The unique selling point of this campaign is the collaboration between the public and private sectors. Industry partners have been involved in the design process, right from the selection of the name. The industry partners include e-commerce companies like BigBasket and Wildermart, food delivery companies like Swiggy and Zomato, vehicle manufacturers including Mahindra, Tata, Altigreen, Euler, Evage, Hero, Kinetic, Shigan, Aashni Motors, and Letrix, fleet aggregators like Areon, DOT, SAR Group, MoEVing, Micelio, LoadExx, Bluedart, Zypp and Amplus Solar and charging infrastructure providers like Sun Mobility
The Shoonya campaign is designed to supplement existing government programs that promote vehicle electrification. In recent years, the national and state governments have launched portfolios of policies to provide fiscal and non-fiscal incentives to promote EV adoption. For example, the FAME II scheme provides incentives for two-wheelers at Rs 15,000 per kilowatt-hour of battery capacity. The ACC Battery Chemistry production-linked incentives will seed the market for giga-factories in India, drive scale, and further bring down the cost of batteries in India. In addition to the national-level initiatives, 16 states have already released their own EV policies with a plethora of incentives.
With supportive policies, the total cost of ownership of freight EVs is below their internal combustion engine counterparts. For example, it costs INR 2.16 per kilometer to operate a three-wheeled goods EV, as compared to Rs 2.24 per kilometer for its counterpart powered by compressed natural gas. Given the attractive economics, the urban freight sector can be a leading example that builds momentum for other segments to follow the pathway to full electrification.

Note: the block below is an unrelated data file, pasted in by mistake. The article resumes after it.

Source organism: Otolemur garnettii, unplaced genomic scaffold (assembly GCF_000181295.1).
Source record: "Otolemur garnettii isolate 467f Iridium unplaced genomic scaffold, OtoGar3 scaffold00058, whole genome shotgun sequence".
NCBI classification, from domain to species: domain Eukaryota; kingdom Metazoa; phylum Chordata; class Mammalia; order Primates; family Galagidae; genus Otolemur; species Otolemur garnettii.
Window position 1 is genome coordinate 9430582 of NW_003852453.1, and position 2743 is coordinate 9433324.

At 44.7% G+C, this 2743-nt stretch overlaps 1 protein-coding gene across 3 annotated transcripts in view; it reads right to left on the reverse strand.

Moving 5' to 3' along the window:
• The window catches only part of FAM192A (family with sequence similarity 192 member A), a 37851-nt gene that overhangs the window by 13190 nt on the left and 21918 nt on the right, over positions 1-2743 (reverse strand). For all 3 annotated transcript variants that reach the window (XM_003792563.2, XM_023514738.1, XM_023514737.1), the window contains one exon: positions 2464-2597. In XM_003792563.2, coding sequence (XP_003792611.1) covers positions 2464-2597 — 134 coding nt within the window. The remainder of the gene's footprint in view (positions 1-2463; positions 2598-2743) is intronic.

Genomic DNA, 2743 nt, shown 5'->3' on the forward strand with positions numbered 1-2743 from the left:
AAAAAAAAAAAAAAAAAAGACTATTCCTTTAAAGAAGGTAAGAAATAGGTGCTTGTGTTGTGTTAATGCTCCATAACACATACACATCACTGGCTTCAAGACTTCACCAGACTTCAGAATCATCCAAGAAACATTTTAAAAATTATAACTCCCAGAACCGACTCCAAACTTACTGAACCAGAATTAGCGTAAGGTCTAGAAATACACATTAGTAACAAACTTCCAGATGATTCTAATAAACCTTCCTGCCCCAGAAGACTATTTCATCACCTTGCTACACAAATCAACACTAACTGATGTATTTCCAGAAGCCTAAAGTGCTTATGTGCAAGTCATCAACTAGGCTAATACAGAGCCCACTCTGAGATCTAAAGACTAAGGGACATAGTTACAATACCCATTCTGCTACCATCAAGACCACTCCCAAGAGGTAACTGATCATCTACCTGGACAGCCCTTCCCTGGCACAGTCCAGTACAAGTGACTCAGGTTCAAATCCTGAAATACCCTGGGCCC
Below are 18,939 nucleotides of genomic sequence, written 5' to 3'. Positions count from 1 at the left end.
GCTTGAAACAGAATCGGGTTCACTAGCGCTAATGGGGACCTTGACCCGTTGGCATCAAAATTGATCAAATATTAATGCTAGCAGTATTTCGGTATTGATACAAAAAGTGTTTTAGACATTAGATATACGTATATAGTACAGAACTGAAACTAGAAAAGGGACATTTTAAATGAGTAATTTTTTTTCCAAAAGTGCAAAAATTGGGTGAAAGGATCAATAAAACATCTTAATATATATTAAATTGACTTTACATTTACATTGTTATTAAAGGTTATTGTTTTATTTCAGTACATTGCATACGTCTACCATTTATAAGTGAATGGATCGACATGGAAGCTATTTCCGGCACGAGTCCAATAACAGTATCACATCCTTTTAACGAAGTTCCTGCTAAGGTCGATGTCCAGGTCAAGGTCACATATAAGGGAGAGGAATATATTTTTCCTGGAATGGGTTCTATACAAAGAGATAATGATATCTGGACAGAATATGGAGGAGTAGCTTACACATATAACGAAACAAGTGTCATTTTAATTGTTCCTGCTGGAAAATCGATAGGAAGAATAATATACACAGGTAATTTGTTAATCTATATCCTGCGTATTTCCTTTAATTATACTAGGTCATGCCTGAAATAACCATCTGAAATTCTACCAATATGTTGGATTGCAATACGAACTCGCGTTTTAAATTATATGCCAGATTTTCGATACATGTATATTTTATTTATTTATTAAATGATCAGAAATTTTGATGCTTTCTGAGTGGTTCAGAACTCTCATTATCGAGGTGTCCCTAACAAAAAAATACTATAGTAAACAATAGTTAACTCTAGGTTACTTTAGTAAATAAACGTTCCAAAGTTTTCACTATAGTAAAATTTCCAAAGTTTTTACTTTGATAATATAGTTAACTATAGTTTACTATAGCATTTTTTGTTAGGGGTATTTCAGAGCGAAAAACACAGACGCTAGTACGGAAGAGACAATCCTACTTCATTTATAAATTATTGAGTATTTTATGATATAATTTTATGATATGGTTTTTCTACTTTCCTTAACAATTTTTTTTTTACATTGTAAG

The campaign was launched on September 15, with over 30 organizations pledging their participation. At the launch event, NITI Aayog CEO Amitabh Kant said, “The Shoonya campaign’s vision is to set the urban freight sector on the pathway to full electrification. We want to make Shoonya and zero-pollution deliveries a household slogan. I am confident that our dynamic private sector will rise to the challenge of making Shoonya a great success.” Putting the impact of the Shoonya campaign into perspective, Clay Stranger, Managing Director at RMI, said, “Transitioning to clean transportation is critical as India continues to move forward towards a sustainable and resilient future.
The Shoonya campaign aims to bring together the EV goals of the nation by targeting consumers and corporates, increasing awareness about EVs, and creating a demand-pull for zero-pollution deliveries. The campaign has already set an example in how leveraging public-private collaboration can bring a positive change in society. Now, the campaign will support the country’s goal towards improving air quality and environmental sustainability. With Shoonya, consumers will not just receive the goods they need at their doorstep but will also get a cleaner and greener planet.
(The authors Randheer Singh is a senior specialist at NITI Aayog and Samhita Shiledar is a manager at RMI. Views expressed are personal)